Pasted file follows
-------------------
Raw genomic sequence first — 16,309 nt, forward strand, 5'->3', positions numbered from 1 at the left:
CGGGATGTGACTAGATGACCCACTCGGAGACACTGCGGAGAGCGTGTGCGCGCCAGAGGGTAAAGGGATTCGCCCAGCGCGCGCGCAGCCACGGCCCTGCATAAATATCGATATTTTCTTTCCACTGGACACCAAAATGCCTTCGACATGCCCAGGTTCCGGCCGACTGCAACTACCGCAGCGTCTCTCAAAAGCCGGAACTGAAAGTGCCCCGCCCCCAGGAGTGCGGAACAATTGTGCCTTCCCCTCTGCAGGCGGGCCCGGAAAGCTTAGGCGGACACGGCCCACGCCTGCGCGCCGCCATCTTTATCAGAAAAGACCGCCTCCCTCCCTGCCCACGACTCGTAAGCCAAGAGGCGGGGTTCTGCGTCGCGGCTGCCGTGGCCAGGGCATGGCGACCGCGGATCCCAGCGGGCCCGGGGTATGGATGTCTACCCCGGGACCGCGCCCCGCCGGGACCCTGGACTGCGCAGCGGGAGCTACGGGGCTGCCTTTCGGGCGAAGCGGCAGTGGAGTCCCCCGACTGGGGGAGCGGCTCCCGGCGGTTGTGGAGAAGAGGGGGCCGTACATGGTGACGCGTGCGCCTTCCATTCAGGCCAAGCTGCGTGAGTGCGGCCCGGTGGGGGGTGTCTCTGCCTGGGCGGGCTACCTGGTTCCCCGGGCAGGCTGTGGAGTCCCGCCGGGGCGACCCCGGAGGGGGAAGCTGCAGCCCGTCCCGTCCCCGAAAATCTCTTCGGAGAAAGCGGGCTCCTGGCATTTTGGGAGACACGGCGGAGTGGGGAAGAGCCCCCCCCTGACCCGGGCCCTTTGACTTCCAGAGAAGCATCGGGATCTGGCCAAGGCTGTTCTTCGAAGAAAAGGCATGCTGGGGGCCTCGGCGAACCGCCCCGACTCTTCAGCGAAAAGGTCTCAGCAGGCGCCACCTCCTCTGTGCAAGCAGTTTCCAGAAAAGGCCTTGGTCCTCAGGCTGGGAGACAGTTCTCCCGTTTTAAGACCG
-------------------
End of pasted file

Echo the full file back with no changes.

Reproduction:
Raw genomic sequence first — 16,309 nt, forward strand, 5'->3', positions numbered from 1 at the left:
CGGGATGTGACTAGATGACCCACTCGGAGACACTGCGGAGAGCGTGTGCGCGCCAGAGGGTAAAGGGATTCGCCCAGCGCGCGCGCAGCCACGGCCCTGCATAAATATCGATATTTTCTTTCCACTGGACACCAAAATGCCTTCGACATGCCCAGGTTCCGGCCGACTGCAACTACCGCAGCGTCTCTCAAAAGCCGGAACTGAAAGTGCCCCGCCCCCAGGAGTGCGGAACAATTGTGCCTTCCCCTCTGCAGGCGGGCCCGGAAAGCTTAGGCGGACACGGCCCACGCCTGCGCGCCGCCATCTTTATCAGAAAAGACCGCCTCCCTCCCTGCCCACGACTCGTAAGCCAAGAGGCGGGGTTCTGCGTCGCGGCTGCCGTGGCCAGGGCATGGCGACCGCGGATCCCAGCGGGCCCGGGGTATGGATGTCTACCCCGGGACCGCGCCCCGCCGGGACCCTGGACTGCGCAGCGGGAGCTACGGGGCTGCCTTTCGGGCGAAGCGGCAGTGGAGTCCCCCGACTGGGGGAGCGGCTCCCGGCGGTTGTGGAGAAGAGGGGGCCGTACATGGTGACGCGTGCGCCTTCCATTCAGGCCAAGCTGCGTGAGTGCGGCCCGGTGGGGGGTGTCTCTGCCTGGGCGGGCTACCTGGTTCCCCGGGCAGGCTGTGGAGTCCCGCCGGGGCGACCCCGGAGGGGGAAGCTGCAGCCCGTCCCGTCCCCGAAAATCTCTTCGGAGAAAGCGGGCTCCTGGCATTTTGGGAGACACGGCGGAGTGGGGAAGAGCCCCCCCCTGACCCGGGCCCTTTGACTTCCAGAGAAGCATCGGGATCTGGCCAAGGCTGTTCTTCGAAGAAAAGGCATGCTGGGGGCCTCGGCGAACCGCCCCGACTCTTCAGCGAAAAGGTCTCAGCAGGCGCCACCTCCTCTGTGCAAGCAGTTTCCAGAAAAGGCCTTGGTCCTCAGGCTGGGAGACAGTTCTCCCGTTTTAAGACCG